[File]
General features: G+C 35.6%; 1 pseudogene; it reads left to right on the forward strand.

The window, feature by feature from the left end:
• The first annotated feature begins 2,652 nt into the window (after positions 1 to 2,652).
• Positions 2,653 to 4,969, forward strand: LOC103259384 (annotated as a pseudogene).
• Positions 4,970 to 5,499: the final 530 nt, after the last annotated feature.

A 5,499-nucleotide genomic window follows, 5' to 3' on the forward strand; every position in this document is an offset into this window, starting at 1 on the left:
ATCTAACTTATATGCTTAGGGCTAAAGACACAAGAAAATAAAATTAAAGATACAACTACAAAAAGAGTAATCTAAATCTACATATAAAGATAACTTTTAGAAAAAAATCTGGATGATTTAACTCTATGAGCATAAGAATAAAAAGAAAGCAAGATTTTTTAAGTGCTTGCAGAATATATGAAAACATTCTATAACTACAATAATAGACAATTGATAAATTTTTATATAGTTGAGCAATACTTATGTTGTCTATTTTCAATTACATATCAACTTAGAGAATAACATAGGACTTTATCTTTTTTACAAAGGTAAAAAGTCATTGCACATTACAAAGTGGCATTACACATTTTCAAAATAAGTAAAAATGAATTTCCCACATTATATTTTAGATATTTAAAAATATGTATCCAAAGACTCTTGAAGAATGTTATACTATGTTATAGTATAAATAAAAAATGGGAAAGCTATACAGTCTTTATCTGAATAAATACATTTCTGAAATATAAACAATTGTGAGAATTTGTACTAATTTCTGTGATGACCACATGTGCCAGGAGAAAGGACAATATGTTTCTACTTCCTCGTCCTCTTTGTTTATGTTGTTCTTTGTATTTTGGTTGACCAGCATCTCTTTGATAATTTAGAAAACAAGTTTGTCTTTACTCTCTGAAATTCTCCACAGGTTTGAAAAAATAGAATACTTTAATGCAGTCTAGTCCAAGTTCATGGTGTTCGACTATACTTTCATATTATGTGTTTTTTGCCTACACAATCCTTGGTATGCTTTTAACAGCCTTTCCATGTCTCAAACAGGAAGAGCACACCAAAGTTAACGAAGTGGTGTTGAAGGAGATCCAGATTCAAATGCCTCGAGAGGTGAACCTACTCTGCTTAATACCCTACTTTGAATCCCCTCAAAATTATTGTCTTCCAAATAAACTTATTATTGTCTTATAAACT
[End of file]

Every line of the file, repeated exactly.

General features: G+C 35.6%; 1 pseudogene; it reads left to right on the forward strand.

The window, feature by feature from the left end:
• The first annotated feature begins 2,652 nt into the window (after positions 1 to 2,652).
• Positions 2,653 to 4,969, forward strand: LOC103259384 (annotated as a pseudogene).
• Positions 4,970 to 5,499: the final 530 nt, after the last annotated feature.

A 5,499-nucleotide genomic window follows, 5' to 3' on the forward strand; every position in this document is an offset into this window, starting at 1 on the left:
ATCTAACTTATATGCTTAGGGCTAAAGACACAAGAAAATAAAATTAAAGATACAACTACAAAAAGAGTAATCTAAATCTACATATAAAGATAACTTTTAGAAAAAAATCTGGATGATTTAACTCTATGAGCATAAGAATAAAAAGAAAGCAAGATTTTTTAAGTGCTTGCAGAATATATGAAAACATTCTATAACTACAATAATAGACAATTGATAAATTTTTATATAGTTGAGCAATACTTATGTTGTCTATTTTCAATTACATATCAACTTAGAGAATAACATAGGACTTTATCTTTTTTACAAAGGTAAAAAGTCATTGCACATTACAAAGTGGCATTACACATTTTCAAAATAAGTAAAAATGAATTTCCCACATTATATTTTAGATATTTAAAAATATGTATCCAAAGACTCTTGAAGAATGTTATACTATGTTATAGTATAAATAAAAAATGGGAAAGCTATACAGTCTTTATCTGAATAAATACATTTCTGAAATATAAACAATTGTGAGAATTTGTACTAATTTCTGTGATGACCACATGTGCCAGGAGAAAGGACAATATGTTTCTACTTCCTCGTCCTCTTTGTTTATGTTGTTCTTTGTATTTTGGTTGACCAGCATCTCTTTGATAATTTAGAAAACAAGTTTGTCTTTACTCTCTGAAATTCTCCACAGGTTTGAAAAAATAGAATACTTTAATGCAGTCTAGTCCAAGTTCATGGTGTTCGACTATACTTTCATATTATGTGTTTTTTGCCTACACAATCCTTGGTATGCTTTTAACAGCCTTTCCATGTCTCAAACAGGAAGAGCACACCAAAGTTAACGAAGTGGTGTTGAAGGAGATCCAGATTCAAATGCCTCGAGAGGTGAACCTACTCTGCTTAATACCCTACTTTGAATCCCCTCAAAATTATTGTCTTCCAAATAAACTTATTATTGTCTTATAAACT